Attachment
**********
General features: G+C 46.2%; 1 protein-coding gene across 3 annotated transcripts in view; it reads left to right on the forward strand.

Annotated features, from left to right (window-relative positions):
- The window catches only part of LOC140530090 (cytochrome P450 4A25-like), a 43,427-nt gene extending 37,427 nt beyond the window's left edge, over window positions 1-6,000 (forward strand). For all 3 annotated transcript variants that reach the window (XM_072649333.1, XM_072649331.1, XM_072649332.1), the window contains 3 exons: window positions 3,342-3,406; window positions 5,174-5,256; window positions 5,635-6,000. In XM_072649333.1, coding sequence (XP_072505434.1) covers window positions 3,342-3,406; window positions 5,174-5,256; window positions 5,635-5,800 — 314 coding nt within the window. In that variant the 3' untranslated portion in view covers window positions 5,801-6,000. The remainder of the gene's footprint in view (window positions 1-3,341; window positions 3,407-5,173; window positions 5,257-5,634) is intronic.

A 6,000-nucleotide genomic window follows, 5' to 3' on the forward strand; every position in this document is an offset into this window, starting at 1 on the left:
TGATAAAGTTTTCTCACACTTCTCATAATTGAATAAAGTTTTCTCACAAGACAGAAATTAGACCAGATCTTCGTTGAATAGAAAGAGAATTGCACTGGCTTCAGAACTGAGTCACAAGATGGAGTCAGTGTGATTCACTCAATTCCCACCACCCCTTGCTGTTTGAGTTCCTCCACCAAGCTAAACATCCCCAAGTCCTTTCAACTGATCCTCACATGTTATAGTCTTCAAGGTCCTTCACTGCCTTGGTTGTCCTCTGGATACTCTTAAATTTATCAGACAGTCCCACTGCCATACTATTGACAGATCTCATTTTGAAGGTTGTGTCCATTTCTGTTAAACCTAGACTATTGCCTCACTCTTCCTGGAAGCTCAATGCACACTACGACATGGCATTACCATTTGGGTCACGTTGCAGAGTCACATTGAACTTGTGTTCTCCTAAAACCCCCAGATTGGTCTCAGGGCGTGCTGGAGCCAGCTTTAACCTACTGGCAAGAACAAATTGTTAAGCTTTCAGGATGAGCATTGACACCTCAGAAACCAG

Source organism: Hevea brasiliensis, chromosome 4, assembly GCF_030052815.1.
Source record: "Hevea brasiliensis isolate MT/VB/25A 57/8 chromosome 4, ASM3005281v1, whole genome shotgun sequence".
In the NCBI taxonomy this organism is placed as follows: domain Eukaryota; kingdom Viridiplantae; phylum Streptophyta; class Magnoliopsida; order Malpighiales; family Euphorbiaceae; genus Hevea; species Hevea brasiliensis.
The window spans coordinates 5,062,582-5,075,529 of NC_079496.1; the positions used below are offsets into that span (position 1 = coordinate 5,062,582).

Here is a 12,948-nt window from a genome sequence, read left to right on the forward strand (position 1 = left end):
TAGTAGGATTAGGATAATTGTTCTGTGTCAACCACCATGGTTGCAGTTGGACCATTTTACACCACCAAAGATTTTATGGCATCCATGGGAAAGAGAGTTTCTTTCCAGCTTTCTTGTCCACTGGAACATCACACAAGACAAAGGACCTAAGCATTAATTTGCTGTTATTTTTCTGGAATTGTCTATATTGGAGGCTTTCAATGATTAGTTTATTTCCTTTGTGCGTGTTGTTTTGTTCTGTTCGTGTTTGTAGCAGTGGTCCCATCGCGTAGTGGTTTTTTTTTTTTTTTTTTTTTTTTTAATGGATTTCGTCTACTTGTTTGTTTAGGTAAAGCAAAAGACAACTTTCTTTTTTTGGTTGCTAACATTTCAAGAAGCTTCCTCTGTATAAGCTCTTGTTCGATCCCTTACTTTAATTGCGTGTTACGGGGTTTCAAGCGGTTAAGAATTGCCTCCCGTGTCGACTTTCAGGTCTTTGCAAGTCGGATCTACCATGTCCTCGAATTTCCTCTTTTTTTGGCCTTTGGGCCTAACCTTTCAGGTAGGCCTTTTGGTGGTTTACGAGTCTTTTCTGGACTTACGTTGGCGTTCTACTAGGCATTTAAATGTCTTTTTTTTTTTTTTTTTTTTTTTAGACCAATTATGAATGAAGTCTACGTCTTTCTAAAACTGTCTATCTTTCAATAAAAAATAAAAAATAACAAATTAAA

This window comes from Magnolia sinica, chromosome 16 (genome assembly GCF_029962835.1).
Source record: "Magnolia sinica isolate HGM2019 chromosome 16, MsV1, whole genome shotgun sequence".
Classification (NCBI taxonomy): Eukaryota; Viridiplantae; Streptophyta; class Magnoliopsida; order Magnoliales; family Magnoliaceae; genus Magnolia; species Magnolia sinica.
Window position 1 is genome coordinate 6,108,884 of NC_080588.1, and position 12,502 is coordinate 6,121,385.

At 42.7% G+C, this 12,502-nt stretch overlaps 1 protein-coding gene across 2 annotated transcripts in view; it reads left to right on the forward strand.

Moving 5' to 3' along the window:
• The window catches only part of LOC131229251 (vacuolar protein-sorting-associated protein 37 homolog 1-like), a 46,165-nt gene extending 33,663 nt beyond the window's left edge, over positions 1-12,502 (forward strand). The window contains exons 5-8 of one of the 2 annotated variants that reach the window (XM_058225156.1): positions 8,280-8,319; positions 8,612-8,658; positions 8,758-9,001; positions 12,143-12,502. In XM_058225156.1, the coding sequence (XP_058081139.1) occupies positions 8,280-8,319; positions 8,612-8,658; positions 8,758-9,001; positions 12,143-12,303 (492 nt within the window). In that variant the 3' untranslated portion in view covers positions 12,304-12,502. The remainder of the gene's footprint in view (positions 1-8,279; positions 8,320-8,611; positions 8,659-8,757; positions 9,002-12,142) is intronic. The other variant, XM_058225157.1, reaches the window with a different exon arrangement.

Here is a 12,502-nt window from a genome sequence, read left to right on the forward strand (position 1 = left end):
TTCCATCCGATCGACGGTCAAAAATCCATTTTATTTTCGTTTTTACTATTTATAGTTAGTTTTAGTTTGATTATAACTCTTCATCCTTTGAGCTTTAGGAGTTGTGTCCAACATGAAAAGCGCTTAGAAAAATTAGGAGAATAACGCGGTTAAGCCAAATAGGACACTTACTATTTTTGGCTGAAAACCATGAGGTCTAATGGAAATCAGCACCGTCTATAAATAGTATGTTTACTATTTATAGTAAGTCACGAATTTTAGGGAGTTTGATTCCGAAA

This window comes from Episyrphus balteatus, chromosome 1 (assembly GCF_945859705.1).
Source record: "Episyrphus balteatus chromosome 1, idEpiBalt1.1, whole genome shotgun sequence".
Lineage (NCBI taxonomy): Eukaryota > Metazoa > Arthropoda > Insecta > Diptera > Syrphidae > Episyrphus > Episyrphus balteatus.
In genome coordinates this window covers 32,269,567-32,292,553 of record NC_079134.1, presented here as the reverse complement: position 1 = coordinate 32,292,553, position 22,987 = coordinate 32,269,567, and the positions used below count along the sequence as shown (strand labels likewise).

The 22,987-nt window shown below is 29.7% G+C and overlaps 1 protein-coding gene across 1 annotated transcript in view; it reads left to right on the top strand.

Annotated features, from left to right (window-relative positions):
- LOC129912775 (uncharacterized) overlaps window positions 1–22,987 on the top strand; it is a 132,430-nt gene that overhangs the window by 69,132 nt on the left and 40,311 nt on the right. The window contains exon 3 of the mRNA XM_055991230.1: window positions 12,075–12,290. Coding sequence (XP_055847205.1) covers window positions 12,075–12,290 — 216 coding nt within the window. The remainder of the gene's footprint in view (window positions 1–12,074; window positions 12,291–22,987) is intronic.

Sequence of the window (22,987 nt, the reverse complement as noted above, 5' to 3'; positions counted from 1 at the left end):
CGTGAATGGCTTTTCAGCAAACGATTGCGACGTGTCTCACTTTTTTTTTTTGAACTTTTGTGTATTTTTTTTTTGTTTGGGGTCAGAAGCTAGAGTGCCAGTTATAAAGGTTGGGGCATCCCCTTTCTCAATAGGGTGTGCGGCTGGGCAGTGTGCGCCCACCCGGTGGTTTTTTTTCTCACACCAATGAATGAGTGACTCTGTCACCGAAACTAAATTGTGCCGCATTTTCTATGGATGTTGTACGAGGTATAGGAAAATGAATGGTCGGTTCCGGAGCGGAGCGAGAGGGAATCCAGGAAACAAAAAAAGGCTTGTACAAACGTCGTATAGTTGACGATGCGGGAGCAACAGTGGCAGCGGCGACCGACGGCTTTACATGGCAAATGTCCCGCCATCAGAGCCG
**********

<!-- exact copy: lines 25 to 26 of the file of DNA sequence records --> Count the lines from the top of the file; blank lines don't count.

The 22,987-nt window shown below is 29.7% G+C and overlaps 1 protein-coding gene across 1 annotated transcript in view; it reads left to right on the top strand.

Annotated features, from left to right (window-relative positions):